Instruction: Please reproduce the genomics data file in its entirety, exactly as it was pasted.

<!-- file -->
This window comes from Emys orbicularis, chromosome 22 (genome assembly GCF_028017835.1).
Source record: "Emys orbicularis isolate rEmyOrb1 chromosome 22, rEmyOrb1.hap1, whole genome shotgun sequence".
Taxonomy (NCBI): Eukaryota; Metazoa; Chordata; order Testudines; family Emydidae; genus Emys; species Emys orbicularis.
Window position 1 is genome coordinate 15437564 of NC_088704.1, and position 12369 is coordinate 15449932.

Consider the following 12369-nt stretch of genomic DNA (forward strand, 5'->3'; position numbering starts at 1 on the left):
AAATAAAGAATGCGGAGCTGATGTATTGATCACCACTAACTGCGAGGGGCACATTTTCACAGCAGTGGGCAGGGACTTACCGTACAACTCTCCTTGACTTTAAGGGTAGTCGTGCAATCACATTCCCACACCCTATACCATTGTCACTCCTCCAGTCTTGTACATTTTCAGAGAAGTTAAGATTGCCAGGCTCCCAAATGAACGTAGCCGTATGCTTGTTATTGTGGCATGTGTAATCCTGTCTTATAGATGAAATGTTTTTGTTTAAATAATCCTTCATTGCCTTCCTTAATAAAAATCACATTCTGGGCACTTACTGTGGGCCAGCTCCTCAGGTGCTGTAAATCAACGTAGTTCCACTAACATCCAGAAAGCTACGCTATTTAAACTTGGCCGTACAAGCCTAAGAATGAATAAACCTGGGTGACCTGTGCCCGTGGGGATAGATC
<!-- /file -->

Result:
This window comes from Emys orbicularis, chromosome 22 (genome assembly GCF_028017835.1).
Source record: "Emys orbicularis isolate rEmyOrb1 chromosome 22, rEmyOrb1.hap1, whole genome shotgun sequence".
Taxonomy (NCBI): Eukaryota; Metazoa; Chordata; order Testudines; family Emydidae; genus Emys; species Emys orbicularis.
Window position 1 is genome coordinate 15437564 of NC_088704.1, and position 12369 is coordinate 15449932.

Consider the following 12369-nt stretch of genomic DNA (forward strand, 5'->3'; position numbering starts at 1 on the left):
AAATAAAGAATGCGGAGCTGATGTATTGATCACCACTAACTGCGAGGGGCACATTTTCACAGCAGTGGGCAGGGACTTACCGTACAACTCTCCTTGACTTTAAGGGTAGTCGTGCAATCACATTCCCACACCCTATACCATTGTCACTCCTCCAGTCTTGTACATTTTCAGAGAAGTTAAGATTGCCAGGCTCCCAAATGAACGTAGCCGTATGCTTGTTATTGTGGCATGTGTAATCCTGTCTTATAGATGAAATGTTTTTGTTTAAATAATCCTTCATTGCCTTCCTTAATAAAAATCACATTCTGGGCACTTACTGTGGGCCAGCTCCTCAGGTGCTGTAAATCAACGTAGTTCCACTAACATCCAGAAAGCTACGCTATTTAAACTTGGCCGTACAAGCCTAAGAATGAATAAACCTGGGTGACCTGTGCCCGTGGGGATAGATC